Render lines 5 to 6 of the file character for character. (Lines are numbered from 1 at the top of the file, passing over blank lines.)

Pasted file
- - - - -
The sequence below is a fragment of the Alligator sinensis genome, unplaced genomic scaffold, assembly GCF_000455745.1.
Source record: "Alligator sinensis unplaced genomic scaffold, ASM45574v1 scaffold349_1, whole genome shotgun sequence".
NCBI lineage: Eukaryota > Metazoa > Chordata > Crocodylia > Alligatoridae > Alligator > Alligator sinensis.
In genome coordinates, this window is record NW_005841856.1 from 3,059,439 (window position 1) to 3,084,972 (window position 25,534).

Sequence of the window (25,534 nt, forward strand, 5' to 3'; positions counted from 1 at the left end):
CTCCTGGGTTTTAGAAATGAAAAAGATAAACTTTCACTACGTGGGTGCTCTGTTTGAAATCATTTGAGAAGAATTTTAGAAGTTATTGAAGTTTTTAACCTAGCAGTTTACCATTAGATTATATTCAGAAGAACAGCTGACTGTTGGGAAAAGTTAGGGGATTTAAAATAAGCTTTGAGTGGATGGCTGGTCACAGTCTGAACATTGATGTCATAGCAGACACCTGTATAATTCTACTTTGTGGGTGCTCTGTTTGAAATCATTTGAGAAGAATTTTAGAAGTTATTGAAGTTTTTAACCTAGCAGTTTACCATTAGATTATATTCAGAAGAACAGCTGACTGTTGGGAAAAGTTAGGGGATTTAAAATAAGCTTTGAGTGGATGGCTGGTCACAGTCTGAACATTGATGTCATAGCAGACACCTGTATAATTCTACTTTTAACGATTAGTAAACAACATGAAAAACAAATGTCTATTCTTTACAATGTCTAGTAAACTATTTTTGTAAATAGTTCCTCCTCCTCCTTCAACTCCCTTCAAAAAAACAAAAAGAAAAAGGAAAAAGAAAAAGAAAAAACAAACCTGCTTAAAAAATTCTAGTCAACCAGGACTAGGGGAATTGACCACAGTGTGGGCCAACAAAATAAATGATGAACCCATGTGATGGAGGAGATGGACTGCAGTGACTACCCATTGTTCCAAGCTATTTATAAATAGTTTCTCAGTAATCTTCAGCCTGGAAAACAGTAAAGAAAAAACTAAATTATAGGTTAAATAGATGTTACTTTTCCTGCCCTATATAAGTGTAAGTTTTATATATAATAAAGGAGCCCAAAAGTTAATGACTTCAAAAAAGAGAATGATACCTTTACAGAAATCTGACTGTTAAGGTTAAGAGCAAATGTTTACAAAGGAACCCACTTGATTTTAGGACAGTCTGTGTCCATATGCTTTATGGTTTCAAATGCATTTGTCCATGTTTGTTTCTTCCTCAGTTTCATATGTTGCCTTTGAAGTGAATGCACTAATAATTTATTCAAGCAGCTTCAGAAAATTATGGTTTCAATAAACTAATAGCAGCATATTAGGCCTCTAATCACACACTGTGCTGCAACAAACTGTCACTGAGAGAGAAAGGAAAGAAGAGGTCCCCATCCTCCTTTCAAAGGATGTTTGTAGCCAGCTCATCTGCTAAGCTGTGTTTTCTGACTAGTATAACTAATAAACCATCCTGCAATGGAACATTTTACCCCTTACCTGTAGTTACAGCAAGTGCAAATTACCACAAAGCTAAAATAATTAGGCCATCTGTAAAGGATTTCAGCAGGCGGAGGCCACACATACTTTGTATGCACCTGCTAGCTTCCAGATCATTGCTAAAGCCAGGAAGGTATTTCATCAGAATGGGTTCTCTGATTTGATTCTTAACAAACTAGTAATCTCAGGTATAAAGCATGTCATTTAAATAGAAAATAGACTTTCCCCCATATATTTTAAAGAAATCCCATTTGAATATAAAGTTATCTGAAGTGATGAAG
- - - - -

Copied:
Sequence of the window (25,534 nt, forward strand, 5' to 3'; positions counted from 1 at the left end):
CTCCTGGGTTTTAGAAATGAAAAAGATAAACTTTCACTACGTGGGTGCTCTGTTTGAAATCATTTGAGAAGAATTTTAGAAGTTATTGAAGTTTTTAACCTAGCAGTTTACCATTAGATTATATTCAGAAGAACAGCTGACTGTTGGGAAAAGTTAGGGGATTTAAAATAAGCTTTGAGTGGATGGCTGGTCACAGTCTGAACATTGATGTCATAGCAGACACCTGTATAATTCTACTTTGTGGGTGCTCTGTTTGAAATCATTTGAGAAGAATTTTAGAAGTTATTGAAGTTTTTAACCTAGCAGTTTACCATTAGATTATATTCAGAAGAACAGCTGACTGTTGGGAAAAGTTAGGGGATTTAAAATAAGCTTTGAGTGGATGGCTGGTCACAGTCTGAACATTGATGTCATAGCAGACACCTGTATAATTCTACTTTTAACGATTAGTAAACAACATGAAAAACAAATGTCTATTCTTTACAATGTCTAGTAAACTATTTTTGTAAATAGTTCCTCCTCCTCCTTCAACTCCCTTCAAAAAAACAAAAAGAAAAAGGAAAAAGAAAAAGAAAAAACAAACCTGCTTAAAAAATTCTAGTCAACCAGGACTAGGGGAATTGACCACAGTGTGGGCCAACAAAATAAATGATGAACCCATGTGATGGAGGAGATGGACTGCAGTGACTACCCATTGTTCCAAGCTATTTATAAATAGTTTCTCAGTAATCTTCAGCCTGGAAAACAGTAAAGAAAAAACTAAATTATAGGTTAAATAGATGTTACTTTTCCTGCCCTATATAAGTGTAAGTTTTATATATAATAAAGGAGCCCAAAAGTTAATGACTTCAAAAAAGAGAATGATACCTTTACAGAAATCTGACTGTTAAGGTTAAGAGCAAATGTTTACAAAGGAACCCACTTGATTTTAGGACAGTCTGTGTCCATATGCTTTATGGTTTCAAATGCATTTGTCCATGTTTGTTTCTTCCTCAGTTTCATATGTTGCCTTTGAAGTGAATGCACTAATAATTTATTCAAGCAGCTTCAGAAAATTATGGTTTCAATAAACTAATAGCAGCATATTAGGCCTCTAATCACACACTGTGCTGCAACAAACTGTCACTGAGAGAGAAAGGAAAGAAGAGGTCCCCATCCTCCTTTCAAAGGATGTTTGTAGCCAGCTCATCTGCTAAGCTGTGTTTTCTGACTAGTATAACTAATAAACCATCCTGCAATGGAACATTTTACCCCTTACCTGTAGTTACAGCAAGTGCAAATTACCACAAAGCTAAAATAATTAGGCCATCTGTAAAGGATTTCAGCAGGCGGAGGCCACACATACTTTGTATGCACCTGCTAGCTTCCAGATCATTGCTAAAGCCAGGAAGGTATTTCATCAGAATGGGTTCTCTGATTTGATTCTTAACAAACTAGTAATCTCAGGTATAAAGCATGTCATTTAAATAGAAAATAGACTTTCCCCCATATATTTTAAAGAAATCCCATTTGAATATAAAGTTATCTGAAGTGATGAAG